Demetrius II Aetolicus
- For the similarly named Seleucid ruler see Demetrius II Nicator. For the Macedonian prince, see Demetrius the Fair.
|King of Macedonia|
|Reign||239 to 229 BC|
|Predecessor||Antigonus II Gonatas|
|Successor||Antigonus III Doson|
|Spouse||Stratonice of Macedon |
Nicaea of Corinth
Phthia of Macedon
|Issue||Apama III |
Philip V of Macedon
|Father||Antigonus II Gonatas|
Demetrius II Aetolicus (Greek: Δημήτριος ὁ Αἰτωλικός) son of Antigonus II Gonatas and Phila, reigned as King of Macedonia from the winter of 239 to 229 BC.:317 He belonged to the Antigonid dynasty and was born in 275 BC.:317
He had already distinguished himself during his father's lifetime by defeating Alexander II of Epirus at Derdia and so saving Macedonia (c. 260 BC). There is a possibility:317that his father had already elevated him to position of power equal to his own before his death. If this had occurred it would be in 256 or 257 BC.
On his accession, Demetrius faced a coalition of enemies which included the two great leagues. Usually rivals, the Aetolian and Achaean Leagues now became allies against the Macedonian power. He succeeded in dealing this coalition severe blows, wresting Boeotia from their alliance. The revolution in Epirus, which substituted a republican league for the monarchy, gravely weakened his position.
In 234 BC due to a federal republic replacing the monarchy in Epirus, which led to the events of 231 BC, Demetrius hired Agron for military aid against the advancing Aetolians. His kingdom was not:323 threatened by the Illyrian Ardiaei, ruled by Agron, despite them having gathered the greatest force in their history (c. 231 BC), but Epirus needed some sort of force to deter them.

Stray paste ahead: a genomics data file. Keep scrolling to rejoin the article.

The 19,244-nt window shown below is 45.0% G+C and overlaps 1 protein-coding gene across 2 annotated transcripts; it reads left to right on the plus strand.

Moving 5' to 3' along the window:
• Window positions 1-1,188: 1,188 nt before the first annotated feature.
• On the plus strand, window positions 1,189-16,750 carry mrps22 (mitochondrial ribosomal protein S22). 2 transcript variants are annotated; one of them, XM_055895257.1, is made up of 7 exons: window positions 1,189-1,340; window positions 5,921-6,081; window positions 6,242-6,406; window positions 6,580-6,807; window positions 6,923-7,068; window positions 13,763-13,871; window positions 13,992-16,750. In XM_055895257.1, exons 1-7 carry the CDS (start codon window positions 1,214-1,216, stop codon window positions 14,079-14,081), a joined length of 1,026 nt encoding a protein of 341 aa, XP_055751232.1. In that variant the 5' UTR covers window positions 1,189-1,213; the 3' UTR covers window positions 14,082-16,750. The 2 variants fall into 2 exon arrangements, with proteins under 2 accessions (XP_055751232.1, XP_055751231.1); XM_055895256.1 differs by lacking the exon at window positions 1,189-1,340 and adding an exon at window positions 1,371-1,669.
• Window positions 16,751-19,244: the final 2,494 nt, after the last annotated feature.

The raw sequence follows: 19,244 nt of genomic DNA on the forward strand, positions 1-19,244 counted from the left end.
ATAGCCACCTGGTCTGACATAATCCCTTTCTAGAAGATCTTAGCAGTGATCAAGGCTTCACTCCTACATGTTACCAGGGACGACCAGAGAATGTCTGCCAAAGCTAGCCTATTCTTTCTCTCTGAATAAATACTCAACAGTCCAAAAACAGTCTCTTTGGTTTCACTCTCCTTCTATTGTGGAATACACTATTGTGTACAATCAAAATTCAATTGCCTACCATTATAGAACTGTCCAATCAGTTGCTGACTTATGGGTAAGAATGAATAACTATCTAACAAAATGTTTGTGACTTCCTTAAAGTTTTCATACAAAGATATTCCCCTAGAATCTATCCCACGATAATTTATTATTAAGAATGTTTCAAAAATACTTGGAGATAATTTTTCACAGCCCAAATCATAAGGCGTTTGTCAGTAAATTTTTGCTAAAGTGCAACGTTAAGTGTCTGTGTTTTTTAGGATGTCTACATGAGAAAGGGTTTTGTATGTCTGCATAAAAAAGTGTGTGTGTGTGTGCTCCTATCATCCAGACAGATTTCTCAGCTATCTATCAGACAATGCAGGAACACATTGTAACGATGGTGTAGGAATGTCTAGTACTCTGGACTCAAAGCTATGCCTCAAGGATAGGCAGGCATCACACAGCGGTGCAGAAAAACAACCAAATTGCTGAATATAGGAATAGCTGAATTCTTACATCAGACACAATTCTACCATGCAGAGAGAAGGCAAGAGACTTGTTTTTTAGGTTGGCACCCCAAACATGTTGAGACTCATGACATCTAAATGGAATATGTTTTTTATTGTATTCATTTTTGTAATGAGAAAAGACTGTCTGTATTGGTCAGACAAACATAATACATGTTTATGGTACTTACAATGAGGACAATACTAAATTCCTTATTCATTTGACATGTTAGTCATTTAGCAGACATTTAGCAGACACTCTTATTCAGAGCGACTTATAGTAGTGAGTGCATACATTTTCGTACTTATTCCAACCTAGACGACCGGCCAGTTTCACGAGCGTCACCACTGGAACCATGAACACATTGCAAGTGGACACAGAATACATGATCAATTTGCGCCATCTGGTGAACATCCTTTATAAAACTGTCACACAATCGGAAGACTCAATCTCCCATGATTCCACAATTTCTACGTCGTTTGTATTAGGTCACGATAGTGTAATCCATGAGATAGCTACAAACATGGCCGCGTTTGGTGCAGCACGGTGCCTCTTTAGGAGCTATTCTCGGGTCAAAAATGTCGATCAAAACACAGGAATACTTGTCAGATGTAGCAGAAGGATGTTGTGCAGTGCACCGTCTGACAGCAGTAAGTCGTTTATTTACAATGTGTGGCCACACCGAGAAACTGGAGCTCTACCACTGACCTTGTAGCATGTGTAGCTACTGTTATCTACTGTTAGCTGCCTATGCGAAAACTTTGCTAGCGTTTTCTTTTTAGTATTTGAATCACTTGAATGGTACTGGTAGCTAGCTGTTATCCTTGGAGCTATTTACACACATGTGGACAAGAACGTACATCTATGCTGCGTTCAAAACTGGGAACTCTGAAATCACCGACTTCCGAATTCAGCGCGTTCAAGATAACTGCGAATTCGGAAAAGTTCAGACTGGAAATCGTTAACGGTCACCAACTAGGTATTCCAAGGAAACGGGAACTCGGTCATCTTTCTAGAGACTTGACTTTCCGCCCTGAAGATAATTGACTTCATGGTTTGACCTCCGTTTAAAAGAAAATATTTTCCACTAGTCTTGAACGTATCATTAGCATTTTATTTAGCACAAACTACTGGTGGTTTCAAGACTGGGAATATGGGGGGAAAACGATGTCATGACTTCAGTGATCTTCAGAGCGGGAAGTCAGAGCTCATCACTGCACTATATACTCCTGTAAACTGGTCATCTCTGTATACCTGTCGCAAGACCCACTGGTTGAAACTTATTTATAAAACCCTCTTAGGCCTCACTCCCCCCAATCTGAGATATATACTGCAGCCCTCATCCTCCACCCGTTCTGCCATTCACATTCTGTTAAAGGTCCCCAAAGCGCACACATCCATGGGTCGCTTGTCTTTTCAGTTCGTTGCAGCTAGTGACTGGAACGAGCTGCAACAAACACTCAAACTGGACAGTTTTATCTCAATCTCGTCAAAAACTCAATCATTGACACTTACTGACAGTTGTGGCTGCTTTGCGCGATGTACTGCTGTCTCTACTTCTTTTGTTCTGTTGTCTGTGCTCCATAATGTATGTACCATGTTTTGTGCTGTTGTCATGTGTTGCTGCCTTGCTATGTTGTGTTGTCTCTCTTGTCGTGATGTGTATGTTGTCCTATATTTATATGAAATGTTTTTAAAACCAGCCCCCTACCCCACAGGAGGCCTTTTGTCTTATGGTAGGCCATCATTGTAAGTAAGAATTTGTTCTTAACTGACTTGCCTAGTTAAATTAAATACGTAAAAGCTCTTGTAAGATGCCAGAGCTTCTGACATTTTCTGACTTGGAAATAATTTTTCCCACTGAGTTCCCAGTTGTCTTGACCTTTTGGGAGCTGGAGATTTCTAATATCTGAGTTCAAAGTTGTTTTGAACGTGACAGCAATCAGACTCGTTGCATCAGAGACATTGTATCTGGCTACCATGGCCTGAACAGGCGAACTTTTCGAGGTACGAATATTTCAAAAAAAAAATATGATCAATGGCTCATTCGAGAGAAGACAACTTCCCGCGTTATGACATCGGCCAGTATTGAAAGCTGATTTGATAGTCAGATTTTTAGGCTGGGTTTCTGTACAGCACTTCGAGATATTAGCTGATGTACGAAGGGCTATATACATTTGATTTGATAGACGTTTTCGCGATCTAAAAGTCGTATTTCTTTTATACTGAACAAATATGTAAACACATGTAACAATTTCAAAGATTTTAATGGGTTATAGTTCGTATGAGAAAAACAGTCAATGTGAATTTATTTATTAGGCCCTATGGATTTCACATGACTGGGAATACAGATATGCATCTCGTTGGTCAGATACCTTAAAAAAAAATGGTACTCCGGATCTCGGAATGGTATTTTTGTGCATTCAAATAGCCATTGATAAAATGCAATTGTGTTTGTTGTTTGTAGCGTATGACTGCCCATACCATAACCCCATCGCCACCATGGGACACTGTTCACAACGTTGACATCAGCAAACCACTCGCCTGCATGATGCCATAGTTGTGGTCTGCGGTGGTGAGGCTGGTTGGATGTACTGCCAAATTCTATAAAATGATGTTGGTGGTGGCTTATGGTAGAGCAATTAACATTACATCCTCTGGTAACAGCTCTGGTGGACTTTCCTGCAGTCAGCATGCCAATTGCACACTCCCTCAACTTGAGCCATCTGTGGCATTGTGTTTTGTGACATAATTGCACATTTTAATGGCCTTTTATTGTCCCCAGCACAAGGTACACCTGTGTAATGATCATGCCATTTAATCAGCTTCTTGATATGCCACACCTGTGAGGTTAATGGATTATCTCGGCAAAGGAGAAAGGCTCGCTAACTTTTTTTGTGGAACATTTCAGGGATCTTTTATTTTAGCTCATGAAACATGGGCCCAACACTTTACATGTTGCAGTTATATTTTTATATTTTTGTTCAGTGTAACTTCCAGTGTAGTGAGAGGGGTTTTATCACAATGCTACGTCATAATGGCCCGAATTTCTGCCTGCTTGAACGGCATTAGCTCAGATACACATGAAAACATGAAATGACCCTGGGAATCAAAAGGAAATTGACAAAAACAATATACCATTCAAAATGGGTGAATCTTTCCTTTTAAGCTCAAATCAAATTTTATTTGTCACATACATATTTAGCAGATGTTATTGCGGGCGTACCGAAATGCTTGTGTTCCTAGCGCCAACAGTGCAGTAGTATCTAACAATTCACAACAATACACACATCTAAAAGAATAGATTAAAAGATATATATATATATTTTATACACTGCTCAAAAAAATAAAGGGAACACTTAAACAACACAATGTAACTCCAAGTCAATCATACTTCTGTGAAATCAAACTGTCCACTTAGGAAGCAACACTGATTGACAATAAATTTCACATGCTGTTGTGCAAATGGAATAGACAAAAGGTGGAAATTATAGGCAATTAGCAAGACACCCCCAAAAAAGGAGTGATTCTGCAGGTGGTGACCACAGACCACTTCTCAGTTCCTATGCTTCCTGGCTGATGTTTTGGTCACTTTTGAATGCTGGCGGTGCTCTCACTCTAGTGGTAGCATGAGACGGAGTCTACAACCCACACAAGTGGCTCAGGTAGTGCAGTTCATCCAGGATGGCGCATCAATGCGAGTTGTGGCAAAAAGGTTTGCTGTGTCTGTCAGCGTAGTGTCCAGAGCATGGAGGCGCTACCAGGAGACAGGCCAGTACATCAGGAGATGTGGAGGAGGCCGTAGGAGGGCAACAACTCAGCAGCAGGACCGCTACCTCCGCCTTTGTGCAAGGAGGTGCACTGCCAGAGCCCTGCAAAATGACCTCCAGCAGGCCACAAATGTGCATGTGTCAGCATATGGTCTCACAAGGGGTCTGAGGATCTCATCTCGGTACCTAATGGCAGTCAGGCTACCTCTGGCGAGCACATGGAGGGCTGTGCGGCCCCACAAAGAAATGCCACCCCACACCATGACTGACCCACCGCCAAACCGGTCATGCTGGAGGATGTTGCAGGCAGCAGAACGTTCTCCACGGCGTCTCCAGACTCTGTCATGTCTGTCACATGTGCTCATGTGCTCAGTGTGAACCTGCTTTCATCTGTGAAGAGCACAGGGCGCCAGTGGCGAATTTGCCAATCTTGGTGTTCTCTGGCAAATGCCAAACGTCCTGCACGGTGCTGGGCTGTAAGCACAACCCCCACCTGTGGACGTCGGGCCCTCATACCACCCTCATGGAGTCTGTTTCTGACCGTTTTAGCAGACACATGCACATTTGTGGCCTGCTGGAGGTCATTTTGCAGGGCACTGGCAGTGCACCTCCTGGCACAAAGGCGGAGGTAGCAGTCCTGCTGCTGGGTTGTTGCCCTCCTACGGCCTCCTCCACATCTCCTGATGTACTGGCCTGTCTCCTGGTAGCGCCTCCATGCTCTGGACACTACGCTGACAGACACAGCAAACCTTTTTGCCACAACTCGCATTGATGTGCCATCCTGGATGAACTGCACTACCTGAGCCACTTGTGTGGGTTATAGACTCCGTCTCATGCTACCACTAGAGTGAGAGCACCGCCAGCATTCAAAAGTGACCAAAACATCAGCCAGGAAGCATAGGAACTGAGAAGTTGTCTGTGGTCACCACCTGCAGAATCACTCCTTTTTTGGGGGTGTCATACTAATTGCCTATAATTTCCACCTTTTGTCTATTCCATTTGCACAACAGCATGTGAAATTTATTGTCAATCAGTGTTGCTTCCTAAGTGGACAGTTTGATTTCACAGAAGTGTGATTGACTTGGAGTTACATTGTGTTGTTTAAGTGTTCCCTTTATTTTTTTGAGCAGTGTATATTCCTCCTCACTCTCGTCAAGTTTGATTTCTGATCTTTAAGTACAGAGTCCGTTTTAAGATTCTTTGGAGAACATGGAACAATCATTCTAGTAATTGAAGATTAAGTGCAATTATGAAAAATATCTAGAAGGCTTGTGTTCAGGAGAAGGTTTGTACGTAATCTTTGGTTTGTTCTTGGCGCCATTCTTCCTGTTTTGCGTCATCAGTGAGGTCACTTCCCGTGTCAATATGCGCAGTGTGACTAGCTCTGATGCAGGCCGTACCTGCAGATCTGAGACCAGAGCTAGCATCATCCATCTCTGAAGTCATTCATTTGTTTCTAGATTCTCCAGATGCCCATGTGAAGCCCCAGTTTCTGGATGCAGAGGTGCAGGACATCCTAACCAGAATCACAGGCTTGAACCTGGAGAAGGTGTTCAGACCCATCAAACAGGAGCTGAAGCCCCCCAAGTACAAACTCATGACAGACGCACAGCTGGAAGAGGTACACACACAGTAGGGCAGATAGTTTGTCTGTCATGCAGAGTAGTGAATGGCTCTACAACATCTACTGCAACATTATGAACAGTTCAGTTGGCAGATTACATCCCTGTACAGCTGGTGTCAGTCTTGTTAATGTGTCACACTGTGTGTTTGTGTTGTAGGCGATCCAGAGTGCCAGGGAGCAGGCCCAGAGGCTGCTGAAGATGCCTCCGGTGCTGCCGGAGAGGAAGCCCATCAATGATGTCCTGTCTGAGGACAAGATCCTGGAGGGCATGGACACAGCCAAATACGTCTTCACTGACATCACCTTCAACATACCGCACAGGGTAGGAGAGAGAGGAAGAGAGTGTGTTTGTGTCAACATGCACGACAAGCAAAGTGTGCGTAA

At the end of his reign, Demetrius defended his domain from the tribal peoples of the north. A battle with the Dardanians:335 turned out disastrously, and he died shortly afterwards, leaving Philip, his son by Chryseis, still a child, on the throne.
Marriage and family
Demetrius married four times, though the chronology of these marriages is a matter of dispute.
- Stratonice of Macedon, his aunt/cousin, the daughter of the Seleucid king Antiochus I and his aunt Stratonice, by whom he had a daughter called Apama III who married Prusias I of Bithynia. Stratonice left him after he married his second wife.
- Nicaea, the widow of his cousin Alexander of Corinth, c. 245/244 BC. 
- Phthia (239 BC):322 the daughter of Alexander II of Epirus.
- Chryseis, probably a former war prisoner turned concubine, whom he married around 237 BC when she bore him a son, Philip V of Macedon. After Demetrius' death, she remarried to his successor, Antigonus III Doson.
- Nicholas Geoffrey Lemprière Hammond, Frank William Walbank (1988). A History of Macedonia: 336-167 B.C. ISBN 0198148151.
- One or more of the preceding sentences incorporates text from a publication now in the public domain: Chisholm, Hugh, ed. (1911). . Encyclopædia Britannica. 7 (11th ed.). Cambridge University Press. pp. 982–983.
- Wilkes, J. J. (1992). The Illyrians. p. 157. ISBN 0-631-19807-5.
- Walbank, Frank William (1984). The Cambridge Ancient History, Tome 7, Part 1. p. 452. ISBN 052123445X.
- Carney, Elizabeth (2000). Women and Monarchy in Macedonia. University of Oklahoma Press. ISBN 0-8061-3212-4.
Antigonus II Gonatas
| King of Macedon
Antigonus III Doson